CORVALLIS, Ore. – Researchers at Oregon State University have taken a major step toward developing an on-site detection tool for crown gall disease, an incurable malady that affects numerous species of plants, including many of economic importance to Oregon.
The researchers developed molecular tools to work with commercially available kits that allow the user to quickly and effectively test plants for the disease, using a dipstick that reveals the presence of the pathogen within minutes.
Crown gall disease is caused by a soil bacterium that modifies the plant’s genome and causes large, cancer-like tumors (galls) to grow at its base. The soil-borne pathogen, Agrobacterium tumefaciens, affects woody and herbaceous plants, including fruit and nut trees, grapevines and roses.
The findings are published in the journal Phytopathology. OSU has filed for a patent for the molecular tools.
Big numbers illustrate the importance of the research. The greenhouse and nursery, fruit and nut and wine grape industries total $1.75 billion in economic activity each year, according to the Oregon Department of Agriculture.
The researchers developed probes so sensitive that they can detect the pathogen from a tiny sample. Traditional methods of detection of Agrobacterium take several hours using specialized equipment.
Early and rapid detection of Agrobacterium is key to the management of crown gall because there is no cure for the disease, said Jeff Chang, associate professor, and Elizabeth Savory, postdoctoral researcher, in OSU’s College of Agricultural Sciences and coauthors of the study.
“Growers can’t predict when it will strike, and once it has, the disease cannot be cured because the plant is permanently genetically modified and will form the tumors,” Chang said. “These growths can be lethal to young plants and they are also grotesque, so they compromise the aesthetic value of these plants. Nurseries typically go through extreme protocols to keep their sites clean, but once infection occurs, the only solution is to throw away diseased plants and clean up the site.”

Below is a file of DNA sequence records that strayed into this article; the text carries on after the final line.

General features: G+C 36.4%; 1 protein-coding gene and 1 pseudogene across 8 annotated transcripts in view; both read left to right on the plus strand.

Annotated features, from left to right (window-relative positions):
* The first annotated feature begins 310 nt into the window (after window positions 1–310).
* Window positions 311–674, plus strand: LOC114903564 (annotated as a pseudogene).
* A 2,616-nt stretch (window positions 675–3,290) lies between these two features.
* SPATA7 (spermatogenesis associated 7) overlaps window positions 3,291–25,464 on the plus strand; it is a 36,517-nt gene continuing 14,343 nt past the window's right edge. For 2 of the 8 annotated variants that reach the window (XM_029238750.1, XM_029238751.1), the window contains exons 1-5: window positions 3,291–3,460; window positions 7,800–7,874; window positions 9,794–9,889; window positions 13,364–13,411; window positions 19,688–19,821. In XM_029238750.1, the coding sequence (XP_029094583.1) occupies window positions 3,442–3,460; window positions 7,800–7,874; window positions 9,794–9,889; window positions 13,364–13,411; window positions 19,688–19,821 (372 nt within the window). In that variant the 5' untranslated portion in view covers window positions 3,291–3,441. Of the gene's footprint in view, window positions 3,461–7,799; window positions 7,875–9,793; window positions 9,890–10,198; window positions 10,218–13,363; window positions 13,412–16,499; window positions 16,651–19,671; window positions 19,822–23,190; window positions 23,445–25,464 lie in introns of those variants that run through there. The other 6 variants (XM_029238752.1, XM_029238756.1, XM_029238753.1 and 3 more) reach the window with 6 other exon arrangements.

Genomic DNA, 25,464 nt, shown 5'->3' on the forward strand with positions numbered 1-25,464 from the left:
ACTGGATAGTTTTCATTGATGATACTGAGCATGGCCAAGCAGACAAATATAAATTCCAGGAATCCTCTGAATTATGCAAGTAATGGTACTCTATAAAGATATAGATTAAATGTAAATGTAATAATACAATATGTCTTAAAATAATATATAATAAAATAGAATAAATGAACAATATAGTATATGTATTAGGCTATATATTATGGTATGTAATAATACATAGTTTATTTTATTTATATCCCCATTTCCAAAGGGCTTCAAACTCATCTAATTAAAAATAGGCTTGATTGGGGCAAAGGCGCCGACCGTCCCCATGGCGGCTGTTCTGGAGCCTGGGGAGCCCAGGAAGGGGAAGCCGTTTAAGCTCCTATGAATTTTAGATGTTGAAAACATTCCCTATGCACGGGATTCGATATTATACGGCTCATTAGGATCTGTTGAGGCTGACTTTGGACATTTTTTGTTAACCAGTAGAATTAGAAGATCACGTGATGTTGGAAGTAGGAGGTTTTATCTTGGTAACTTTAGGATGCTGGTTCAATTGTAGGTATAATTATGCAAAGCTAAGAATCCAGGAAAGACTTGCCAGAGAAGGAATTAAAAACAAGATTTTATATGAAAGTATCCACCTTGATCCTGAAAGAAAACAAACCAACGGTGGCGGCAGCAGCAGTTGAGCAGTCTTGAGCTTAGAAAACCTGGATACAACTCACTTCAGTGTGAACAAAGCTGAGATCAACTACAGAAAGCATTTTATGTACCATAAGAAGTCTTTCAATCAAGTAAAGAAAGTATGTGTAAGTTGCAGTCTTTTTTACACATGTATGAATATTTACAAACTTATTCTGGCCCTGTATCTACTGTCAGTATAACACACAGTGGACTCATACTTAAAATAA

Agrobacterium species penetrate plants through fresh wounds, which can be caused by pruning, cultivating, chewing insects, or often by freezing.
When the bacteria infect, they genetically modify plants, Chang said. A fragment of their DNA is clipped and transferred into the plant. Once inside, the DNA fragment integrates into the genome of the plant and brings in genes that cause the galls and the transformed plant cells to make a unique food source for the bacteria.
Skylar Fuller, a recent OSU graduate, designed the detection mechanism under the mentorship of the study’s coauthors. Collaborators included Alexandra Weisberg, a postdoctoral fellow, and Melodie Putnam, director of the OSU Plant Clinic, as well as their students. The gene sequences the team used were variations of those originally developed by OSU Professor Walt Ream.
The study was funded by the U.S. Department of Agriculture’s National Institute of Food and Agriculture and Fuller was supported by OSU’s Department of Botany and Plant Pathology.